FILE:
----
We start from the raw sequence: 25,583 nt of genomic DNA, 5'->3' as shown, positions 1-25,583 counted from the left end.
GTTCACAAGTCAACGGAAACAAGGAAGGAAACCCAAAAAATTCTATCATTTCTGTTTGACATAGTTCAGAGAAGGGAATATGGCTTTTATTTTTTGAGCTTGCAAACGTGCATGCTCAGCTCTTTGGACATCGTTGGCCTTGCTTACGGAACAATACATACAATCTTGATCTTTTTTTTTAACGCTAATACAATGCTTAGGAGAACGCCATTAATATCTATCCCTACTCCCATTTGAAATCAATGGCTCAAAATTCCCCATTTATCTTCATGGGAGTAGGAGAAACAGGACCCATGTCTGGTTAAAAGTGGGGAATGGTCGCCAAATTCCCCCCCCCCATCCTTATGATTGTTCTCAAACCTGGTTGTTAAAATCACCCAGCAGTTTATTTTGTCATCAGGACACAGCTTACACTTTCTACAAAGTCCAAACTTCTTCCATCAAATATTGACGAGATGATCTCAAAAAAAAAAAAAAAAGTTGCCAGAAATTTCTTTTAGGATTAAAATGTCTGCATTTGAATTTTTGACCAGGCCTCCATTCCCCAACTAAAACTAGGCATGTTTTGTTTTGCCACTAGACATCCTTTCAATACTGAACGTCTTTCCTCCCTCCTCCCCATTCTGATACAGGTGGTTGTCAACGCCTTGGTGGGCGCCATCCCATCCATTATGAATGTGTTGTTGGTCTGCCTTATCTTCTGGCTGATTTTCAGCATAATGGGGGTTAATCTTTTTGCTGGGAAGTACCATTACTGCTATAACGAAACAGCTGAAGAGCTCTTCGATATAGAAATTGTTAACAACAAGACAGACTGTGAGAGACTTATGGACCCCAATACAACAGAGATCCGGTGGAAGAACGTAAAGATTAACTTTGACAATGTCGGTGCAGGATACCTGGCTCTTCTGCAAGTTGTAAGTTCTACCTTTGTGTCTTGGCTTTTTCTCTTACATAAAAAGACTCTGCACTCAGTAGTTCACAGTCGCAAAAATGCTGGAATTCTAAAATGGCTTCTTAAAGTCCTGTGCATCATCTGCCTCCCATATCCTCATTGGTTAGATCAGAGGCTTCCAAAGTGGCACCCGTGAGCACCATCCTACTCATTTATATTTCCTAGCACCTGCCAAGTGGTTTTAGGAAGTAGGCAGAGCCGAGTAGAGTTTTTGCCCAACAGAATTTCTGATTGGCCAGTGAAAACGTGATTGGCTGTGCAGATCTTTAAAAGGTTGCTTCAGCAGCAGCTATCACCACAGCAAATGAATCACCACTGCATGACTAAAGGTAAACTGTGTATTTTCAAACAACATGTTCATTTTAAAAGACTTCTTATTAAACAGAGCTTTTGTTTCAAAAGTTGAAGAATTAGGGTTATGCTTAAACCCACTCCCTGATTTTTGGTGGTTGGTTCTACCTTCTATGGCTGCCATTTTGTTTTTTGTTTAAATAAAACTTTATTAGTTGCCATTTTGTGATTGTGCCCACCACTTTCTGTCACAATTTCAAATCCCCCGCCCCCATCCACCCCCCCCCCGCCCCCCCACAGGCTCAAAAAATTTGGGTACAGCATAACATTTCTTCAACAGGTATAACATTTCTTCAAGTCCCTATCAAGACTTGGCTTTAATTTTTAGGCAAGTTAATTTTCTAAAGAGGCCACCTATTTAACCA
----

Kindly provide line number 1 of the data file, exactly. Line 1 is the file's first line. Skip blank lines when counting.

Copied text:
We start from the raw sequence: 25,583 nt of genomic DNA, 5'->3' as shown, positions 1-25,583 counted from the left end.